There are a surprising number of foods that are perfectly edible:
Cauliflower stems and leaves
Pretty much the whole of a cauliflower is edible, including the stem and outer leaves. Rather than cutting the florets off the stem, leave them attached and cook as you normally would. You can use the leaves as you would kale or cabbage.
Don’t bin any vegetable scraps you have when cooking, whether that’s onion skin or carrot peelings. Keep them in an airtight container in your freezer and use them to make vegetable stock. Just put your scraps with some water (enough to cover the veg), salt and pepper in a saucepan, bring to the boil and simmer for about 30-40 minutes, strain and you’ve essentially made vegetable stock for free.
Before you toss that piece of cheese that’s been lurking in the back of the fridge in the bin, think about whether you can use it. You can still use hard cheeses, like cheddar or parmesan, even if they’ve gone hard. Try adding a parmesan rind to your bolognese while it cooks, or blitz dried cheese in a food processor and use it to top pasta dishes or salads.
However, if your cheese has gone mouldy, think twice before eating it. Although some cheeses are meant to be mouldy, like stilton, this is a cultivated mould as opposed to an unwanted mould. While many hard cheeses are entirely edible if you cut off the mould, plus a little extra, whether you fancy it or not is up to you. Soft cheeses are a little tricker, however, as the mould can penetrate, and if any of the mould is red or black, it’s best to throw it out.
19. Don’t pay for convenience
Whether it’s a ready meal, a bag of pre-diced onions, a sachet of pre-cooked rice, or an extra tin of chopped tomatoes, convenience items will always cost you much more than unprepared items. If you are able to and have the time, preparing and cooking things for yourself could more than halve the price.
20. Don’t bin perfectly good food
Knowing the difference between use by, sell by and best before dates might help you save perfectly good food from going in the bin.
Best before dates and sell by dates are more for retailers to manage their stock levels, so if you’ve got something that’s past its best before date, it may be absolutely fine to eat.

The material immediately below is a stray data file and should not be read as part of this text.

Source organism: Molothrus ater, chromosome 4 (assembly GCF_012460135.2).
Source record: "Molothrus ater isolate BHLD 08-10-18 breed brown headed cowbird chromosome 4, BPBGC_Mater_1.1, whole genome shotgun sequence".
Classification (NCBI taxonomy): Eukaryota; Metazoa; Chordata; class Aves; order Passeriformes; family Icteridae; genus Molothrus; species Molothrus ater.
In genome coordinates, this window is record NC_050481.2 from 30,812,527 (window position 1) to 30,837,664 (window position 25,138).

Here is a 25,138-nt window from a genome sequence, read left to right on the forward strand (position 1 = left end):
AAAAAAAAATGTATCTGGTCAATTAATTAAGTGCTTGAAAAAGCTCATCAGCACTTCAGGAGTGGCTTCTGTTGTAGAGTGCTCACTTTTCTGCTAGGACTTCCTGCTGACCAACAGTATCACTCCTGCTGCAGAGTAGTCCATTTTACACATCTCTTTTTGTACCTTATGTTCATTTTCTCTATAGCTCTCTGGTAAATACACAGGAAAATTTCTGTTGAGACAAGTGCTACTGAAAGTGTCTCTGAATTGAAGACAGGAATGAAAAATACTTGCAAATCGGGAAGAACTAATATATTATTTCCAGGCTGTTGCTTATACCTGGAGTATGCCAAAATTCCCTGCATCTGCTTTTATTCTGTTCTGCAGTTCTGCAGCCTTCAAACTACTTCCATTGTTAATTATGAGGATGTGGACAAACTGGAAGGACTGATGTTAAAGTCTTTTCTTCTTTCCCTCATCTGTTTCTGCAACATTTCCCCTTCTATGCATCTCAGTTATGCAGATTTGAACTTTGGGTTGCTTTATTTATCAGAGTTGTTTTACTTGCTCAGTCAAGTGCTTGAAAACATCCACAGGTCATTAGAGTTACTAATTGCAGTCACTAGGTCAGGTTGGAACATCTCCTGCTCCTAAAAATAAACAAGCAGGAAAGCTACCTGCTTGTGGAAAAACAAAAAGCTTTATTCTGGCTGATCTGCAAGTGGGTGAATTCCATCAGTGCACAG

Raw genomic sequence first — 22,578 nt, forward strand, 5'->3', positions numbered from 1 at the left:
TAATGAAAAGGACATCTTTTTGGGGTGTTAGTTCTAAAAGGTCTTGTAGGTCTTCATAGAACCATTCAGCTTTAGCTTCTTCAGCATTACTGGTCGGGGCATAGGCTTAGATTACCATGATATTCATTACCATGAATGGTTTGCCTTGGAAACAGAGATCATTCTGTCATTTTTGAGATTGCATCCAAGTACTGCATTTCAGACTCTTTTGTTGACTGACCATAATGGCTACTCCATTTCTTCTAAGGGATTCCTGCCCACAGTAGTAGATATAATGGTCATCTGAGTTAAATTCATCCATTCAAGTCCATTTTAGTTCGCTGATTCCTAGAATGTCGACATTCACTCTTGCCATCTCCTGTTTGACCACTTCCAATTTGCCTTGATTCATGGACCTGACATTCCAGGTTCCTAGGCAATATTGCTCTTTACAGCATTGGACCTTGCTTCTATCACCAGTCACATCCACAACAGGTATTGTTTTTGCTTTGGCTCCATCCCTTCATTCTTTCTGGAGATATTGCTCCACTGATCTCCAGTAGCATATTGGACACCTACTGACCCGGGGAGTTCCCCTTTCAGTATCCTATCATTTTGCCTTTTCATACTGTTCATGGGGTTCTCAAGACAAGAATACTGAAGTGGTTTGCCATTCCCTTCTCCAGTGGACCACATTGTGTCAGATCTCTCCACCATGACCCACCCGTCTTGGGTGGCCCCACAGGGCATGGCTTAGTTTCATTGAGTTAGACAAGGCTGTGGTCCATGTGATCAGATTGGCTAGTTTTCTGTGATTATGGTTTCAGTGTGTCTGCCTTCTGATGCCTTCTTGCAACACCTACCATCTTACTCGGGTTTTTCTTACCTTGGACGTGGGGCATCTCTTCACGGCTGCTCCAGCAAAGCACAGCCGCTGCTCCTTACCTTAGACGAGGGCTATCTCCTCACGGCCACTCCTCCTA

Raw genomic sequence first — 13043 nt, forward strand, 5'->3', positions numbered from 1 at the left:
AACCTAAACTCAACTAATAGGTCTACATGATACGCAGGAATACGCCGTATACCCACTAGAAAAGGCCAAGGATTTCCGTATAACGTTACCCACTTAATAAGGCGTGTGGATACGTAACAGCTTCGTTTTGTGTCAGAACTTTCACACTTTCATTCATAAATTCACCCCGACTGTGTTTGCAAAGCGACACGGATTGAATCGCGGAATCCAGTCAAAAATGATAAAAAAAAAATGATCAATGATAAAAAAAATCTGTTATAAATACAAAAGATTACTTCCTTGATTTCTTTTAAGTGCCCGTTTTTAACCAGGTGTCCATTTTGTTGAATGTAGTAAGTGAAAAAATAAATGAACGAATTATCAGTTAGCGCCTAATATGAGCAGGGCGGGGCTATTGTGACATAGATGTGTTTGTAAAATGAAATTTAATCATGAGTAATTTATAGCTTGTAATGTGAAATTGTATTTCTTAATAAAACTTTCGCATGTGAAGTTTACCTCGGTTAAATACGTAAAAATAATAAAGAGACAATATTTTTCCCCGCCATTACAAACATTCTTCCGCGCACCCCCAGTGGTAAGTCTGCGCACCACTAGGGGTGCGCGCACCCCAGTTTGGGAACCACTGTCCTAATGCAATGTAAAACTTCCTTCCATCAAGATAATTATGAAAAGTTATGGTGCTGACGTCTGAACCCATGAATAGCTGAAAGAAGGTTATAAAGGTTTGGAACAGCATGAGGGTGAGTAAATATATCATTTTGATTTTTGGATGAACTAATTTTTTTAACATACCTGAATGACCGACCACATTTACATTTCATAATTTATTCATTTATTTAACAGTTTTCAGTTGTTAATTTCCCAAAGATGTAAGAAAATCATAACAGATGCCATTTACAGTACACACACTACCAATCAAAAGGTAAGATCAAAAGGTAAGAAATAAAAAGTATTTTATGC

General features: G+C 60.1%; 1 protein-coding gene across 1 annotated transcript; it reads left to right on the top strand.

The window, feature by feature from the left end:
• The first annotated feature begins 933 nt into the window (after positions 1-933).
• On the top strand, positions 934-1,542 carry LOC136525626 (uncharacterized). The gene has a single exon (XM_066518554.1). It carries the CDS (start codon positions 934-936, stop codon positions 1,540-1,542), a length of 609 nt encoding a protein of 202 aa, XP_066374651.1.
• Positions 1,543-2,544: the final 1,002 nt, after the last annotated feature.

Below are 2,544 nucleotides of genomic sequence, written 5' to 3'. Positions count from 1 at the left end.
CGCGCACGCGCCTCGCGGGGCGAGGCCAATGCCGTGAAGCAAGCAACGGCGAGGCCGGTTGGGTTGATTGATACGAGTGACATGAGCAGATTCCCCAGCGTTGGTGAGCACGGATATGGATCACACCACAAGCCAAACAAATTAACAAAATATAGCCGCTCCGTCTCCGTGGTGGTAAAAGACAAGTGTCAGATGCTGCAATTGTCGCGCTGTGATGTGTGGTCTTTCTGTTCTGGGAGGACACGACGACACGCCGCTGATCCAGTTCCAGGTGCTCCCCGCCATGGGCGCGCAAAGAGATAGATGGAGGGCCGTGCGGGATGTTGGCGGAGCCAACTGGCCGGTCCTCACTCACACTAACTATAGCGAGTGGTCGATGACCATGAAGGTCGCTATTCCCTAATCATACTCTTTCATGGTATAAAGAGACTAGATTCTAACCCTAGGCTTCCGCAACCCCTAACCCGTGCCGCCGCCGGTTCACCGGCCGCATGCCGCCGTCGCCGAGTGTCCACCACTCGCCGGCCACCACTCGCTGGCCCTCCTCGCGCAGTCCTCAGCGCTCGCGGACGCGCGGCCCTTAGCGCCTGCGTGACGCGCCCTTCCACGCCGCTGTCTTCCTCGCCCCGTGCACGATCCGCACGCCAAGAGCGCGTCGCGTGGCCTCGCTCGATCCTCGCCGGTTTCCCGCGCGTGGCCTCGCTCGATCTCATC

However, you should pay attention to use by dates. These are scientifically developed based on when food starts to grow harmful bacteria, so while it’s up to you whether you still eat the item, you ideally shouldn’t if it’s past the use by date.
21. Cut the cost of fruit and veg
Fresh fruit and veg can be expensive, but there are ways to save money on them:
Not only is buying seasonal fruit and veg more sustainable, but it’ll also save you money as products tend to be cheaper. BBC Good Food has a useful calendar of what’s in season throughout the year.
Odd shaped fruit and veg won’t change the taste of your food and you can often get some great deals on produce that looks a little different. Whether it’s oversized, tiny or just looks plain strange, most supermarkets will have a wonky vegetable range at a cheaper price.
Grow your own
This option obviously requires time, space, knowledge and patience so won’t be for everyone, but if you have a garden, you might consider growing some of your own fruit and vegetables. Salad fruits and vegetables can be a great place to start if you’ve never grown anything before, or you could try your hand at potatoes and carrots if you’re feeling confident. If you don’t have much space then growing your own herbs is a great alternative. You could try repotting a herb plant you buy from the supermarket, or sowing your own.